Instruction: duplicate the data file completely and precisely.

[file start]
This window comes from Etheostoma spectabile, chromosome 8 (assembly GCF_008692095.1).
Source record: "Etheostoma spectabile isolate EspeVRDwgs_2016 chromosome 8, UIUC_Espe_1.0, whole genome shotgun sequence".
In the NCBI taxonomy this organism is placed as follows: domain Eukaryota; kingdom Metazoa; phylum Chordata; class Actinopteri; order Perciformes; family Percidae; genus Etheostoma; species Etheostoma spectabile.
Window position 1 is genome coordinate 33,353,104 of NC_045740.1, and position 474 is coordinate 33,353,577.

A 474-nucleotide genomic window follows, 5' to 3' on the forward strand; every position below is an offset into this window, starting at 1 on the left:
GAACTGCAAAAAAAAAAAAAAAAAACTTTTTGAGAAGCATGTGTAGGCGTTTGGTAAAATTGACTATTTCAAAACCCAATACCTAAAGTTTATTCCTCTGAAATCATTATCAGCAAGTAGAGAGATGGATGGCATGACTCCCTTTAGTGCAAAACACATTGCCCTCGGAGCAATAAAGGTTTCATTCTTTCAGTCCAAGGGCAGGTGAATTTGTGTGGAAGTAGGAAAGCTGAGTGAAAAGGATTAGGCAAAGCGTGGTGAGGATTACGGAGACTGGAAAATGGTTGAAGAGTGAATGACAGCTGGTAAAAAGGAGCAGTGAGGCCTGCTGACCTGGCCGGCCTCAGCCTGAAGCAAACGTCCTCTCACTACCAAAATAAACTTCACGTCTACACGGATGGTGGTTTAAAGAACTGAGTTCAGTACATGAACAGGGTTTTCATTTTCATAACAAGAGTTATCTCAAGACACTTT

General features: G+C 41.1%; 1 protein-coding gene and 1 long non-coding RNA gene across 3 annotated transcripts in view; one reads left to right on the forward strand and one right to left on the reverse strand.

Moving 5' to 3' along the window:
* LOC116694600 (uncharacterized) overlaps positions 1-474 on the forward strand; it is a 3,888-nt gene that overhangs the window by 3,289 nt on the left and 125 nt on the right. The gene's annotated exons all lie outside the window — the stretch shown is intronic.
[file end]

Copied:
This window comes from Etheostoma spectabile, chromosome 8 (assembly GCF_008692095.1).
Source record: "Etheostoma spectabile isolate EspeVRDwgs_2016 chromosome 8, UIUC_Espe_1.0, whole genome shotgun sequence".
In the NCBI taxonomy this organism is placed as follows: domain Eukaryota; kingdom Metazoa; phylum Chordata; class Actinopteri; order Perciformes; family Percidae; genus Etheostoma; species Etheostoma spectabile.
Window position 1 is genome coordinate 33,353,104 of NC_045740.1, and position 474 is coordinate 33,353,577.

A 474-nucleotide genomic window follows, 5' to 3' on the forward strand; every position below is an offset into this window, starting at 1 on the left:
GAACTGCAAAAAAAAAAAAAAAAAACTTTTTGAGAAGCATGTGTAGGCGTTTGGTAAAATTGACTATTTCAAAACCCAATACCTAAAGTTTATTCCTCTGAAATCATTATCAGCAAGTAGAGAGATGGATGGCATGACTCCCTTTAGTGCAAAACACATTGCCCTCGGAGCAATAAAGGTTTCATTCTTTCAGTCCAAGGGCAGGTGAATTTGTGTGGAAGTAGGAAAGCTGAGTGAAAAGGATTAGGCAAAGCGTGGTGAGGATTACGGAGACTGGAAAATGGTTGAAGAGTGAATGACAGCTGGTAAAAAGGAGCAGTGAGGCCTGCTGACCTGGCCGGCCTCAGCCTGAAGCAAACGTCCTCTCACTACCAAAATAAACTTCACGTCTACACGGATGGTGGTTTAAAGAACTGAGTTCAGTACATGAACAGGGTTTTCATTTTCATAACAAGAGTTATCTCAAGACACTTT

General features: G+C 41.1%; 1 protein-coding gene and 1 long non-coding RNA gene across 3 annotated transcripts in view; one reads left to right on the forward strand and one right to left on the reverse strand.

Moving 5' to 3' along the window:
* LOC116694600 (uncharacterized) overlaps positions 1-474 on the forward strand; it is a 3,888-nt gene that overhangs the window by 3,289 nt on the left and 125 nt on the right. The gene's annotated exons all lie outside the window — the stretch shown is intronic.